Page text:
It is hard to imagine that General Electric (GE), whose nuclear plants have been in the spotlight since the recent Japanese earthquake and subsequent tsunami, would have anything positive to say about that natural disaster, but the media uproar that followed it meant that the world's newspapers were distracted from the multinational corporation's recent SEC filing. That filing, Form 10-K, revealed that in 2010, for the second year in a row, General Electric paid zero federal income taxes.
The 258 page long PDF document was finally analyzed this week by reporters who latched onto phrases like "GE's effective tax rate is reduced because active business income earned and indefinitely reinvested outside the United States is taxed at less than the U.S. rate." The New York Times in particular took pleasure in writing a long-winded four-page diatribe that all but accused GE's tax department, led by John Samuels, a former Treasury official, of committing tax evasion in an effort to avoid paying the 35% federal income tax rate on tax profits.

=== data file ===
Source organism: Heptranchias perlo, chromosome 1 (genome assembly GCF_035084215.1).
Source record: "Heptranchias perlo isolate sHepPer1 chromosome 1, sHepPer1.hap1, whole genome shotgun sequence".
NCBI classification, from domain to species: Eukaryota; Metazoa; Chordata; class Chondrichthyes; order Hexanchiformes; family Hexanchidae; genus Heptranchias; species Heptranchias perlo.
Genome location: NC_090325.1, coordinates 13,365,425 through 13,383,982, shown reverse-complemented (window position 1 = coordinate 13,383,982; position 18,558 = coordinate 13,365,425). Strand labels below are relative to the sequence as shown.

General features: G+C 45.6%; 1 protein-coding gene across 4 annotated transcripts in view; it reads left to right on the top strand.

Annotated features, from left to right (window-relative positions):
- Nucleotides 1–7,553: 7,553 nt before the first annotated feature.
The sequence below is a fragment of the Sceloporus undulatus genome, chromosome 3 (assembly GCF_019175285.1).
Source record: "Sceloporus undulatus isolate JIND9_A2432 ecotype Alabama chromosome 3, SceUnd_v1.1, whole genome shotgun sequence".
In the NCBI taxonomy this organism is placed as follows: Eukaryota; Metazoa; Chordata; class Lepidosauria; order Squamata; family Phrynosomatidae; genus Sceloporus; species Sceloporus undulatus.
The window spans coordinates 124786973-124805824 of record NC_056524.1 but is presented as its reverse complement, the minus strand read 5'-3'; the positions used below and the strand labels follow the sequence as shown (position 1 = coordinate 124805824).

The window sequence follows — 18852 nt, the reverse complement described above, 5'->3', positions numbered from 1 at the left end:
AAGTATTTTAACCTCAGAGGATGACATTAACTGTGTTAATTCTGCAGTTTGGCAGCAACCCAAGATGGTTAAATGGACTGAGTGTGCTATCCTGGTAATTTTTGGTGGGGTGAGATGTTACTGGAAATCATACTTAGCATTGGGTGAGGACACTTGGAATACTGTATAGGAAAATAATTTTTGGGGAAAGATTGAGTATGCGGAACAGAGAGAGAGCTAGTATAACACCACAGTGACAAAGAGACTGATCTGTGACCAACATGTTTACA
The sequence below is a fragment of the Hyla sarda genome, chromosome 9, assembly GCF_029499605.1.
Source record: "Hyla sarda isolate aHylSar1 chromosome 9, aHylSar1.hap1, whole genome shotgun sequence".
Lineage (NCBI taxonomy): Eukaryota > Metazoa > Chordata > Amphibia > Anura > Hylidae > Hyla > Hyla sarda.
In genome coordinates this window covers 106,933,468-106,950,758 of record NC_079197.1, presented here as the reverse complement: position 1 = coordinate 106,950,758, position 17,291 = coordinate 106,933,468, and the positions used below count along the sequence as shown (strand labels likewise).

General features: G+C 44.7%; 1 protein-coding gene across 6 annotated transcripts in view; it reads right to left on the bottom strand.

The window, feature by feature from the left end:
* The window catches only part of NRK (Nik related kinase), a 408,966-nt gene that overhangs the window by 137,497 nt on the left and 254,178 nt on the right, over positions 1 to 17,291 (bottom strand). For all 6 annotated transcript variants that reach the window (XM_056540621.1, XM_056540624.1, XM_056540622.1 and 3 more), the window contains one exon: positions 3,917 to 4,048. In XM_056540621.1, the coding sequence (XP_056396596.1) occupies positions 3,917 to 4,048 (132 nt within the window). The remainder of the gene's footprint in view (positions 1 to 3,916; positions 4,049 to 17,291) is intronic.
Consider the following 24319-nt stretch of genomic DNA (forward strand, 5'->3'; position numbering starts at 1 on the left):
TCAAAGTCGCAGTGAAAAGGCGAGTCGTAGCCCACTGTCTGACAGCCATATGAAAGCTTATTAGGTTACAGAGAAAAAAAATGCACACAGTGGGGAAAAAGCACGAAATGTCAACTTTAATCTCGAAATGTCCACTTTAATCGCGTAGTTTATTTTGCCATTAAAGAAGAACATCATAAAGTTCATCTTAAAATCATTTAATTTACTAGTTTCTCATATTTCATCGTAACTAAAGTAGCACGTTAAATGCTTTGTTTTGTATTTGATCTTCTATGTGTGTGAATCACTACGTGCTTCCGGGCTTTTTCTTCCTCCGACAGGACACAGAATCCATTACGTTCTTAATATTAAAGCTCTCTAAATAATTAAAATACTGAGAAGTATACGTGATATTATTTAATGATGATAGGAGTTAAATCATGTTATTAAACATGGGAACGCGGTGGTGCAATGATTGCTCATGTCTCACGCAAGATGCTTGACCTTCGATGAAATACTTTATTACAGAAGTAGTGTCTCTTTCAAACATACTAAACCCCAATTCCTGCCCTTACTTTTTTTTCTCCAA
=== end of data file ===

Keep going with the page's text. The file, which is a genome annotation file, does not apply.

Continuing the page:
What most readers of the New York Times, and anyone else not well versed in accounting rules and tax regulations, is likely unaware of, is that tax profits are different than book profits. There are expenses that can be deducted for accounting records but not for tax liabilities and vice versa. Major corporations like GE do complicated calculations each quarter to find out exactly what those differences are so that there are no ugly surprises when they report information to both their shareholders and the taxing authorities. ...
The most ridiculous part of the New York Times' report though was the moronic extrapolation of the statement "U.S. current tax provision on continuing operations" to mean that the $2.7 billion tax benefit listed on GE's accounting records was a check from the IRS. All this means is that during the time period covered, GE erroneously accrued an expense of $3.2 billion in income taxes. When they did not have to pay that income taxes, they reversed that expense.
The bottom line? GE did what it had to do in 2010 to remain in business, which is to obey the laws while staying competitive. The New York Times on the other hand failed to hire competent writers, editors or researchers in 2011.